The Unstable Structure, 1900–1914

  • Robert Service
Part of the Studies in European History book series (SEURH)


Why did the Russian Imperial monarchy crumble to the ground in February 1917? Soviet historians claimed that it was a collapse waiting to happen. The tsarist state, according to the precepts of Marxism-Leninism, served the interests of the upper and middle classes of town and countryside and placed the instruments of a mediaeval autocracy at their disposal — and the inevitable result was political and national oppression, economic exploitation and cultural backwardness. Supposedly the unique effective counter-measure was to form a party committed to the doctrines of Marx and Engels and to the mobilisation of the Russian working class in an age of European socialist revolution. This party needed to have a highly centralised, clandestine organisation if it was ever to destabilise the Imperial regime. It also had to have a leader of genius. Official historical textbooks asserted that just such a genius was present in the person of Vladimir Lenin [22]. There was an attempt by a few communist scholars in the last decades of the USSR’s existence to query the details of this analysis. In particular, they indicated that the Russian Empire had a predominantly agrarian and traditionalist society and that there was nothing inevitable about a successful revolution led by urban socialists [31]. But these doubters were overruled by the party leadership and orthodox party historians, whose mantra was that Marxism, Lenin and the working class predetermined tsarism’s downfall.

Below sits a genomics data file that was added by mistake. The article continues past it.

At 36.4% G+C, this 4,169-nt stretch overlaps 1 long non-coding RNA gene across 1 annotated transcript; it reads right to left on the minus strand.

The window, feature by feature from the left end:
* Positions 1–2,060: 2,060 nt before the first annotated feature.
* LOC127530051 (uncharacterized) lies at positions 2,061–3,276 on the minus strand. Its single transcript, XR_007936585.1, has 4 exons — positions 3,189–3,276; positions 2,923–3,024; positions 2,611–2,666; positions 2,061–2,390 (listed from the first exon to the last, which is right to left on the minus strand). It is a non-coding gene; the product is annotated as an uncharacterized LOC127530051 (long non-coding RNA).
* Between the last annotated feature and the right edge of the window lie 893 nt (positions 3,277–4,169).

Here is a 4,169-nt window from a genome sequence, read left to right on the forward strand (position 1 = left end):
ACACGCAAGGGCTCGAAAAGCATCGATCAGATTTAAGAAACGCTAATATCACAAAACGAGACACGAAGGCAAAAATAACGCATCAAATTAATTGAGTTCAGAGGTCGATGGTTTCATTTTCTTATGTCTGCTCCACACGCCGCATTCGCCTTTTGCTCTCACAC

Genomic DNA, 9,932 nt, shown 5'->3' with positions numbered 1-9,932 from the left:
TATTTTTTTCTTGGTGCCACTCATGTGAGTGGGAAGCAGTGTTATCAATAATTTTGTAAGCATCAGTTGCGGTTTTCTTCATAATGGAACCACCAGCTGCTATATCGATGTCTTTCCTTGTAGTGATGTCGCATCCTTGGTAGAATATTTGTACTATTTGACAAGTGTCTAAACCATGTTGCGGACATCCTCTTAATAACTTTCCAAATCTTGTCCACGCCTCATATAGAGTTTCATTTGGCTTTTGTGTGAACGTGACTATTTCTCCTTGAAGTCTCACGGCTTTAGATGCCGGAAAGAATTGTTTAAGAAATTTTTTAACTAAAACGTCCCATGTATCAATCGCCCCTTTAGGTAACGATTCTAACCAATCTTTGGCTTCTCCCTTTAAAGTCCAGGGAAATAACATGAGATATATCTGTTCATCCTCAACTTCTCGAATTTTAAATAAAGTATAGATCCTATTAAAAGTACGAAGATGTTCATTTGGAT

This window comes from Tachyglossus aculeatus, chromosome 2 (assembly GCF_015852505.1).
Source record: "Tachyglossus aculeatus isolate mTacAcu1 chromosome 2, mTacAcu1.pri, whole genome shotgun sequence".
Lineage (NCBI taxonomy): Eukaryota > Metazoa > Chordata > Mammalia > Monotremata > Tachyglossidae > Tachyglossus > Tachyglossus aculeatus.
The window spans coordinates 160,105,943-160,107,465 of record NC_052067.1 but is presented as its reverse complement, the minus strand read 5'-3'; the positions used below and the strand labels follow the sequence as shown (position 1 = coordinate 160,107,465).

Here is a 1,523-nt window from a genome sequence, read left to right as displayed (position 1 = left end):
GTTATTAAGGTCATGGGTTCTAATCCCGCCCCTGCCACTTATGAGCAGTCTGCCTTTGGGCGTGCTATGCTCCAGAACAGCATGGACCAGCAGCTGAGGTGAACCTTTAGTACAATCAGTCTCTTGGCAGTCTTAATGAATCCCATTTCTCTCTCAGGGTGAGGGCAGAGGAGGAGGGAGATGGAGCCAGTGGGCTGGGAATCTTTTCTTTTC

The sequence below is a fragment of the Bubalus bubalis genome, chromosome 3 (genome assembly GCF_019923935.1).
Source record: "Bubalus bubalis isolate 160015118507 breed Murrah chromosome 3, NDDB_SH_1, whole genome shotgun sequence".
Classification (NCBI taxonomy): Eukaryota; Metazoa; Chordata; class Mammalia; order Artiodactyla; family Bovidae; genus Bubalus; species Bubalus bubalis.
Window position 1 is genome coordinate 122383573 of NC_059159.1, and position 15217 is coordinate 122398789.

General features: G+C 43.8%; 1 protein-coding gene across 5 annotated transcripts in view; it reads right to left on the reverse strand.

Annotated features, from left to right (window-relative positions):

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© Robert Service 1999

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  • Robert Service

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